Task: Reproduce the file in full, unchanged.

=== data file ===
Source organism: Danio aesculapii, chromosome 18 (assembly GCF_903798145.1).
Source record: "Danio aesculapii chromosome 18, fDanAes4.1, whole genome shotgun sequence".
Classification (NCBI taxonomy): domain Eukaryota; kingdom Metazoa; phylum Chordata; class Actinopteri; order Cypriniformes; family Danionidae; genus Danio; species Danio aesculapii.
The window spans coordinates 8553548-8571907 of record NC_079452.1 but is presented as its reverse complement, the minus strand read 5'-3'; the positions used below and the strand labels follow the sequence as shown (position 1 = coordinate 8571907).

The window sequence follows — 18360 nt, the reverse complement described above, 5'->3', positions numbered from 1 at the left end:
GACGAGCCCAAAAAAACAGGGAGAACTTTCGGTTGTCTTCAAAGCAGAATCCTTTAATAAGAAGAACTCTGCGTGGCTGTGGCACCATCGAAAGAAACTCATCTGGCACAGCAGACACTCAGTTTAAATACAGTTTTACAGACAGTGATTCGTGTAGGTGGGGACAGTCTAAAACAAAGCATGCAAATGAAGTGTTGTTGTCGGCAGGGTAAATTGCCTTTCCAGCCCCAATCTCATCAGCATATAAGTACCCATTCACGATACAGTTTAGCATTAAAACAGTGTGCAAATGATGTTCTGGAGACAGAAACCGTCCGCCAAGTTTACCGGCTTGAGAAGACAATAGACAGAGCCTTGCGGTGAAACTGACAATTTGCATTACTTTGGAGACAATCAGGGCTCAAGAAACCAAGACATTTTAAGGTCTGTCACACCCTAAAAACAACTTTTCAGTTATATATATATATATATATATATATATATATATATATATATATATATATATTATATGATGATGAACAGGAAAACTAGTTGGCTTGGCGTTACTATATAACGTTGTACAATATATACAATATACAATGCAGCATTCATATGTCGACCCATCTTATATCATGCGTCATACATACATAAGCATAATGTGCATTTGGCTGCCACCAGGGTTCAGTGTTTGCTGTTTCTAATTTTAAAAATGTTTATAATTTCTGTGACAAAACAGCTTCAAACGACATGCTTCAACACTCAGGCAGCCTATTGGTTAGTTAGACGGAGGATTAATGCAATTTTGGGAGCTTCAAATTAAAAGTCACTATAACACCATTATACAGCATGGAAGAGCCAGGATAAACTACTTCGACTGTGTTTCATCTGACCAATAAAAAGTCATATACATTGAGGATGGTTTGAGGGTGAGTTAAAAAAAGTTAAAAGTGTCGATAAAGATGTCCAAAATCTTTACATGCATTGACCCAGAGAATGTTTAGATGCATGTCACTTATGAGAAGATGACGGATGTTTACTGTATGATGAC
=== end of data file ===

Source organism: Danio aesculapii, chromosome 18 (assembly GCF_903798145.1).
Source record: "Danio aesculapii chromosome 18, fDanAes4.1, whole genome shotgun sequence".
Classification (NCBI taxonomy): domain Eukaryota; kingdom Metazoa; phylum Chordata; class Actinopteri; order Cypriniformes; family Danionidae; genus Danio; species Danio aesculapii.
The window spans coordinates 8553548-8571907 of record NC_079452.1 but is presented as its reverse complement, the minus strand read 5'-3'; the positions used below and the strand labels follow the sequence as shown (position 1 = coordinate 8571907).

The window sequence follows — 18360 nt, the reverse complement described above, 5'->3', positions numbered from 1 at the left end:
GACGAGCCCAAAAAAACAGGGAGAACTTTCGGTTGTCTTCAAAGCAGAATCCTTTAATAAGAAGAACTCTGCGTGGCTGTGGCACCATCGAAAGAAACTCATCTGGCACAGCAGACACTCAGTTTAAATACAGTTTTACAGACAGTGATTCGTGTAGGTGGGGACAGTCTAAAACAAAGCATGCAAATGAAGTGTTGTTGTCGGCAGGGTAAATTGCCTTTCCAGCCCCAATCTCATCAGCATATAAGTACCCATTCACGATACAGTTTAGCATTAAAACAGTGTGCAAATGATGTTCTGGAGACAGAAACCGTCCGCCAAGTTTACCGGCTTGAGAAGACAATAGACAGAGCCTTGCGGTGAAACTGACAATTTGCATTACTTTGGAGACAATCAGGGCTCAAGAAACCAAGACATTTTAAGGTCTGTCACACCCTAAAAACAACTTTTCAGTTATATATATATATATATATATATATATATATATATATATATATATATATATTATATGATGATGAACAGGAAAACTAGTTGGCTTGGCGTTACTATATAACGTTGTACAATATATACAATATACAATGCAGCATTCATATGTCGACCCATCTTATATCATGCGTCATACATACATAAGCATAATGTGCATTTGGCTGCCACCAGGGTTCAGTGTTTGCTGTTTCTAATTTTAAAAATGTTTATAATTTCTGTGACAAAACAGCTTCAAACGACATGCTTCAACACTCAGGCAGCCTATTGGTTAGTTAGACGGAGGATTAATGCAATTTTGGGAGCTTCAAATTAAAAGTCACTATAACACCATTATACAGCATGGAAGAGCCAGGATAAACTACTTCGACTGTGTTTCATCTGACCAATAAAAAGTCATATACATTGAGGATGGTTTGAGGGTGAGTTAAAAAAAGTTAAAAGTGTCGATAAAGATGTCCAAAATCTTTACATGCATTGACCCAGAGAATGTTTAGATGCATGTCACTTATGAGAAGATGACGGATGTTTACTGTATGATGAC